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Mainly Incorrect-Review The Politically Incorrect Guide to American History (history buff alert!)

Posted on 05/03/2005 8:00:00 PM PDT by CHARLITE

With its large print and simple phrasing, The Politically Incorrect Guide to American History (or PIG as it cheerfully calls itself) is a fiery polemic aimed at students besieged by the "stale and predictable platitudes of mainstream texts." It is not a comprehensive history of America, but a kind of thematic one; a lot of liberal icons and shibboleths take a beating, and rightly so in many cases. Woodrow Wilson's League of Nations was an unrealistic scheme. Franklin Roosevelt's rhetoric was filled with dangerous "anti-business zealotry." Lyndon Johnson's Great Society was a failure with terrible consequences.

Much of the book, however, is simply over the top. Bill Clinton, we're told, "abetted Islamists." PIG also throws in an embarrassing detail whenever it can, glibly noting the extramarital affairs of presidents Clinton, Johnson, and John F. Kennedy. (Strangely, that ripest of targets, Jimmy Carter's presidency, is passed over entirely in this book— perhaps because he only lusted in his heart.)

And then there's the book's simpleminded obsession with lower taxes and isolationism. Ronald Reagan is defended only for "his belief in the moral superiority of the free market"—as if that's all he stood for. The Truman Doctrine is derided as "utopian." Wilson, Roosevelt, and Johnson are all criticized for going to war—and not for rejecting the limits of constitutional government at home.

When PIG does stumble across first principles, it doesn't know what to make of them. Early in the book, for instance, it claims that "[t]he American Revolution was not a 'revolution' at all." Instead, "[t]he colonists…wanted to maintain the rights they enjoyed from tradition and custom." Really? Then why did they justify their independence by the laws of nature rather than the laws of England, declare their country a "new order of the ages," and abolish such British customs as primogeniture and entail… oh yes, and monarchy?

Thanks to heavy promotion from many outlets on the Right, including its being named a "Main Selection of the Conservative Book Club," the Politically Incorrect Guide has been enjoying strong sales, especially on college campuses. So much so, that the PIG has landed on the New York Times bestseller list, prompting one Times editor to describe it as a "neocon retelling of this nation's back story," and another to dismiss it as "a checklist of arch-conservative talking points" rather than genuine history. The term these poor editors are fumbling for is "paleocon."

At its core, The Politically Incorrect Guide to American History is just more wheezy propaganda from the Old Confederacy (the book's cover features a scowling Dixie general). "Thomas E. Woods, Ph.D.," as he refers to himself, a professor of history at the Suffolk County Community College in New York, rehearses all the familiar fictions: the "States had the right to secede," the so-called Civil War was really a "War of Northern Aggression," Abraham Lincoln was probably a racist and only "fought to 'save the Union'… and consolidate its power."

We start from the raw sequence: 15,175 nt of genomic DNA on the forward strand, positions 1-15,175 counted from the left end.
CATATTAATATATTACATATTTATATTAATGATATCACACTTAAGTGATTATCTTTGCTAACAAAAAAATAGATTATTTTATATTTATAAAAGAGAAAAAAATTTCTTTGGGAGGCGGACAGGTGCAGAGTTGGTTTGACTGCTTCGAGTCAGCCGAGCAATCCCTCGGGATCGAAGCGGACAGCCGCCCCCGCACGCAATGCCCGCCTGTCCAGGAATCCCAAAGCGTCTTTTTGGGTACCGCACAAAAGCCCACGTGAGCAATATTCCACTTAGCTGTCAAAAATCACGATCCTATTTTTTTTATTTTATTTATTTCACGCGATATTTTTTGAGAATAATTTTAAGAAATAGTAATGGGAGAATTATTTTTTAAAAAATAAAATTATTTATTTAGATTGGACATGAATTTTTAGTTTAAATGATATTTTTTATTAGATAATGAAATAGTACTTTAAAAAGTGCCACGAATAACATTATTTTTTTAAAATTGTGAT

Granted, Abraham Lincoln wanted to save the Union, the Union that the American Founders had established, dedicated to the proposition of human equality and constitutional majority rule. When he was elected president, a minority of citizens refused to abide the results of his legitimate election. But they were in a bind. They hadn't suffered a long train of abuses as their founding forefathers had, and what's more, they couldn't invoke the laws of nature and of nature's God because they were seeking to strengthen and perpetuate a slave system that made a mockery of natural rights.

And so they denounced the central principle of the American Founding as a "self-evident lie" and invented a supposedly lawful "right" to secession— a constitutional right to overthrow the Constitution! This is absurd on its face. But not to Thomas E. Woods, Ph.D. He says that states like Virginia and Rhode Island actually reserved the right of secession when they rati- fied the U.S. Constitution. Though he admits that "[s]ome scholars have tried to argue that Virginia was simply setting forth the right to start a revolution," he finds this interpretation "untenable." Of course, the ratifying documents of those states make no mention of secession but do speak of "certain natural rights." The Constitution itself never condones secession, though it does insist that "No State shall enter into any Treaty, Alliance, or Confederation," and "No State shall, without the Consent of Congress...enter into any Agreement or Compact with another State."

Unable to distinguish between secession and the right of revolution, Woods blithely reproduces quotes from Thomas Jefferson and even Abraham Lincoln that refer to the latter, not the former. In discussing the nullification crisis that was the dress rehearsal for Southern secession, Woods claims that "nullification isn't as crazy as it sounds." James Madison was still alive at that time, and publicly affirmed that the Constitution "was formed, not by the Governments of the component States" and "cannot be altered or annulled at the will of the States individually." Woods suggests Madison's thought lacked "coherency." But then Madison wasn't a Ph.D. like Woods.